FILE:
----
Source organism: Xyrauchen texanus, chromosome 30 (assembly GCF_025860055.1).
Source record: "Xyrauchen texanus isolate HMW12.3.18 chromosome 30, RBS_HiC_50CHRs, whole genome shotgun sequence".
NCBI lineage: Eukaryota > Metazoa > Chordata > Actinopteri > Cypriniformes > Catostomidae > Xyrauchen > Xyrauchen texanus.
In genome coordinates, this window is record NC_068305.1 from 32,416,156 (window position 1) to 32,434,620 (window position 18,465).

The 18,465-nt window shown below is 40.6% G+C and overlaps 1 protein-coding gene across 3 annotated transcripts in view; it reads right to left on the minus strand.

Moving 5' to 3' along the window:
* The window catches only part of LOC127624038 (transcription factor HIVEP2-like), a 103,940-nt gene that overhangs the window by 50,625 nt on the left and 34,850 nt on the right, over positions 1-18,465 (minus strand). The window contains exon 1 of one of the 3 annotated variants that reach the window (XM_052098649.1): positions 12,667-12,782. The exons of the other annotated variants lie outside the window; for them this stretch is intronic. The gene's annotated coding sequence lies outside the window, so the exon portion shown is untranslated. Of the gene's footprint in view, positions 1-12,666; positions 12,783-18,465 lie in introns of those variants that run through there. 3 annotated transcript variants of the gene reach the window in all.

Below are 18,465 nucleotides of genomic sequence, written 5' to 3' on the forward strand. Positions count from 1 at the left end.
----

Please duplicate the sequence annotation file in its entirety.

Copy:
Source organism: Xyrauchen texanus, chromosome 30 (assembly GCF_025860055.1).
Source record: "Xyrauchen texanus isolate HMW12.3.18 chromosome 30, RBS_HiC_50CHRs, whole genome shotgun sequence".
NCBI lineage: Eukaryota > Metazoa > Chordata > Actinopteri > Cypriniformes > Catostomidae > Xyrauchen > Xyrauchen texanus.
In genome coordinates, this window is record NC_068305.1 from 32,416,156 (window position 1) to 32,434,620 (window position 18,465).

The 18,465-nt window shown below is 40.6% G+C and overlaps 1 protein-coding gene across 3 annotated transcripts in view; it reads right to left on the minus strand.

Moving 5' to 3' along the window:
* The window catches only part of LOC127624038 (transcription factor HIVEP2-like), a 103,940-nt gene that overhangs the window by 50,625 nt on the left and 34,850 nt on the right, over positions 1-18,465 (minus strand). The window contains exon 1 of one of the 3 annotated variants that reach the window (XM_052098649.1): positions 12,667-12,782. The exons of the other annotated variants lie outside the window; for them this stretch is intronic. The gene's annotated coding sequence lies outside the window, so the exon portion shown is untranslated. Of the gene's footprint in view, positions 1-12,666; positions 12,783-18,465 lie in introns of those variants that run through there. 3 annotated transcript variants of the gene reach the window in all.

Below are 18,465 nucleotides of genomic sequence, written 5' to 3' on the forward strand. Positions count from 1 at the left end.